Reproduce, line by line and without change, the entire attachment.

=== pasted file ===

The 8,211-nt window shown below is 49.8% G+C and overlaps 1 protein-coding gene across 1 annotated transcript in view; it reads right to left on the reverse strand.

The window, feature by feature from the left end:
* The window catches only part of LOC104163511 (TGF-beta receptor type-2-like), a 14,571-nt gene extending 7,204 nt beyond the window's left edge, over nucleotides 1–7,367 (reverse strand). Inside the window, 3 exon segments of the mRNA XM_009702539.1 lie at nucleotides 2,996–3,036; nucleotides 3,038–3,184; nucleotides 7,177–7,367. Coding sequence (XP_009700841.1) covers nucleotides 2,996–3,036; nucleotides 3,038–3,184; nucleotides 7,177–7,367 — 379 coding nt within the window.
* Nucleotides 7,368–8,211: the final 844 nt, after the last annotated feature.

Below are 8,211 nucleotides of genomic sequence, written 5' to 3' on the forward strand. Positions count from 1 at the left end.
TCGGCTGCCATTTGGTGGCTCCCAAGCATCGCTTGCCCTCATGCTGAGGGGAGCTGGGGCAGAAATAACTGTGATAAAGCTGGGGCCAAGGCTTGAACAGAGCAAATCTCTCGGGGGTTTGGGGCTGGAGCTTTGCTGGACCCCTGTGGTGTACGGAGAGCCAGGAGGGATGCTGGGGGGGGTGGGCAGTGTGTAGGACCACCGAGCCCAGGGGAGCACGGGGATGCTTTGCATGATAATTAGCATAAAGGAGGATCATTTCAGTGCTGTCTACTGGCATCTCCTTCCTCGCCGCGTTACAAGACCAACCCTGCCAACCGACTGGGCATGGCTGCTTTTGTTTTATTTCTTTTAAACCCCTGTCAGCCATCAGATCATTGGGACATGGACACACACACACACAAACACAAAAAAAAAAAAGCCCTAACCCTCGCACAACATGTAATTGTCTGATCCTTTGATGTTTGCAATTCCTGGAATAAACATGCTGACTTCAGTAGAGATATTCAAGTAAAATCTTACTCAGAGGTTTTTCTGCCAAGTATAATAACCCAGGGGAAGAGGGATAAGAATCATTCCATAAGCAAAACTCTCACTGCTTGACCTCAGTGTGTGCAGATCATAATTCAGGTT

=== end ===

The 8,211-nt window shown below is 49.8% G+C and overlaps 1 protein-coding gene across 1 annotated transcript in view; it reads right to left on the reverse strand.

The window, feature by feature from the left end:
* The window catches only part of LOC104163511 (TGF-beta receptor type-2-like), a 14,571-nt gene extending 7,204 nt beyond the window's left edge, over nucleotides 1–7,367 (reverse strand). Inside the window, 3 exon segments of the mRNA XM_009702539.1 lie at nucleotides 2,996–3,036; nucleotides 3,038–3,184; nucleotides 7,177–7,367. Coding sequence (XP_009700841.1) covers nucleotides 2,996–3,036; nucleotides 3,038–3,184; nucleotides 7,177–7,367 — 379 coding nt within the window.
* Nucleotides 7,368–8,211: the final 844 nt, after the last annotated feature.

Below are 8,211 nucleotides of genomic sequence, written 5' to 3' on the forward strand. Positions count from 1 at the left end.
TCGGCTGCCATTTGGTGGCTCCCAAGCATCGCTTGCCCTCATGCTGAGGGGAGCTGGGGCAGAAATAACTGTGATAAAGCTGGGGCCAAGGCTTGAACAGAGCAAATCTCTCGGGGGTTTGGGGCTGGAGCTTTGCTGGACCCCTGTGGTGTACGGAGAGCCAGGAGGGATGCTGGGGGGGGTGGGCAGTGTGTAGGACCACCGAGCCCAGGGGAGCACGGGGATGCTTTGCATGATAATTAGCATAAAGGAGGATCATTTCAGTGCTGTCTACTGGCATCTCCTTCCTCGCCGCGTTACAAGACCAACCCTGCCAACCGACTGGGCATGGCTGCTTTTGTTTTATTTCTTTTAAACCCCTGTCAGCCATCAGATCATTGGGACATGGACACACACACACACAAACACAAAAAAAAAAAAGCCCTAACCCTCGCACAACATGTAATTGTCTGATCCTTTGATGTTTGCAATTCCTGGAATAAACATGCTGACTTCAGTAGAGATATTCAAGTAAAATCTTACTCAGAGGTTTTTCTGCCAAGTATAATAACCCAGGGGAAGAGGGATAAGAATCATTCCATAAGCAAAACTCTCACTGCTTGACCTCAGTGTGTGCAGATCATAATTCAGGTT